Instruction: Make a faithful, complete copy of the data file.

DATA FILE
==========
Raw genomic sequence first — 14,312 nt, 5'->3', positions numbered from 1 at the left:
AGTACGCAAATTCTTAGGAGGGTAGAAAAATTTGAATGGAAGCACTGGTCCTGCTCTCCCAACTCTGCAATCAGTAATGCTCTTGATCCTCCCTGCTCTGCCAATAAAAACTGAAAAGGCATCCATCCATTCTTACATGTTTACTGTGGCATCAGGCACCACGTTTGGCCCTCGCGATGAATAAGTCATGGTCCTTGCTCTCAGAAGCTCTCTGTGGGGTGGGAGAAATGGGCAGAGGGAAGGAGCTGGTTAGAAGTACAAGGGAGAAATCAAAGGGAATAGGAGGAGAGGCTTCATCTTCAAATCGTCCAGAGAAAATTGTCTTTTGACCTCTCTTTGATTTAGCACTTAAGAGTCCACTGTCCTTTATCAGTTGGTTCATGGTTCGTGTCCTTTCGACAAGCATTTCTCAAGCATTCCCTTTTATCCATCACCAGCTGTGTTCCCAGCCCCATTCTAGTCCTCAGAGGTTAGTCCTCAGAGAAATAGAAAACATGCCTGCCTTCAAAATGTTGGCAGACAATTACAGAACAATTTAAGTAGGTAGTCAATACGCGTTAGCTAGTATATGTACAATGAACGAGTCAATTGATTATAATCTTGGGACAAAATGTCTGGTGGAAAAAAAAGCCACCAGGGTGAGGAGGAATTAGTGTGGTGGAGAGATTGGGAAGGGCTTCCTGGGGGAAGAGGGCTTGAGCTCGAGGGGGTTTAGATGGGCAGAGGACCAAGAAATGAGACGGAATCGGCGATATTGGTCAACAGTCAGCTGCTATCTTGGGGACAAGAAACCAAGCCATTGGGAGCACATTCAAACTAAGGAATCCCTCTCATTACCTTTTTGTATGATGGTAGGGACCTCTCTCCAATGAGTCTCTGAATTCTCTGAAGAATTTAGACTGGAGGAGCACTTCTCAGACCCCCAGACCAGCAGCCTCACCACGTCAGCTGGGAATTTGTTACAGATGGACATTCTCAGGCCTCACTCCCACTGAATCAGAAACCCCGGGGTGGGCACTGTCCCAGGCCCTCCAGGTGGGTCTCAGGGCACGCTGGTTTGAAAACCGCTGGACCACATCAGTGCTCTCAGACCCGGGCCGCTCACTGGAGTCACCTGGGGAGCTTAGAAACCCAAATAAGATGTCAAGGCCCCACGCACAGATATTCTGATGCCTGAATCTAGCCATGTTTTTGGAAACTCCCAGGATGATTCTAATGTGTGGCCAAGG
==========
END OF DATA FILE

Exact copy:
Raw genomic sequence first — 14,312 nt, 5'->3', positions numbered from 1 at the left:
AGTACGCAAATTCTTAGGAGGGTAGAAAAATTTGAATGGAAGCACTGGTCCTGCTCTCCCAACTCTGCAATCAGTAATGCTCTTGATCCTCCCTGCTCTGCCAATAAAAACTGAAAAGGCATCCATCCATTCTTACATGTTTACTGTGGCATCAGGCACCACGTTTGGCCCTCGCGATGAATAAGTCATGGTCCTTGCTCTCAGAAGCTCTCTGTGGGGTGGGAGAAATGGGCAGAGGGAAGGAGCTGGTTAGAAGTACAAGGGAGAAATCAAAGGGAATAGGAGGAGAGGCTTCATCTTCAAATCGTCCAGAGAAAATTGTCTTTTGACCTCTCTTTGATTTAGCACTTAAGAGTCCACTGTCCTTTATCAGTTGGTTCATGGTTCGTGTCCTTTCGACAAGCATTTCTCAAGCATTCCCTTTTATCCATCACCAGCTGTGTTCCCAGCCCCATTCTAGTCCTCAGAGGTTAGTCCTCAGAGAAATAGAAAACATGCCTGCCTTCAAAATGTTGGCAGACAATTACAGAACAATTTAAGTAGGTAGTCAATACGCGTTAGCTAGTATATGTACAATGAACGAGTCAATTGATTATAATCTTGGGACAAAATGTCTGGTGGAAAAAAAAGCCACCAGGGTGAGGAGGAATTAGTGTGGTGGAGAGATTGGGAAGGGCTTCCTGGGGGAAGAGGGCTTGAGCTCGAGGGGGTTTAGATGGGCAGAGGACCAAGAAATGAGACGGAATCGGCGATATTGGTCAACAGTCAGCTGCTATCTTGGGGACAAGAAACCAAGCCATTGGGAGCACATTCAAACTAAGGAATCCCTCTCATTACCTTTTTGTATGATGGTAGGGACCTCTCTCCAATGAGTCTCTGAATTCTCTGAAGAATTTAGACTGGAGGAGCACTTCTCAGACCCCCAGACCAGCAGCCTCACCACGTCAGCTGGGAATTTGTTACAGATGGACATTCTCAGGCCTCACTCCCACTGAATCAGAAACCCCGGGGTGGGCACTGTCCCAGGCCCTCCAGGTGGGTCTCAGGGCACGCTGGTTTGAAAACCGCTGGACCACATCAGTGCTCTCAGACCCGGGCCGCTCACTGGAGTCACCTGGGGAGCTTAGAAACCCAAATAAGATGTCAAGGCCCCACGCACAGATATTCTGATGCCTGAATCTAGCCATGTTTTTGGAAACTCCCAGGATGATTCTAATGTGTGGCCAAGG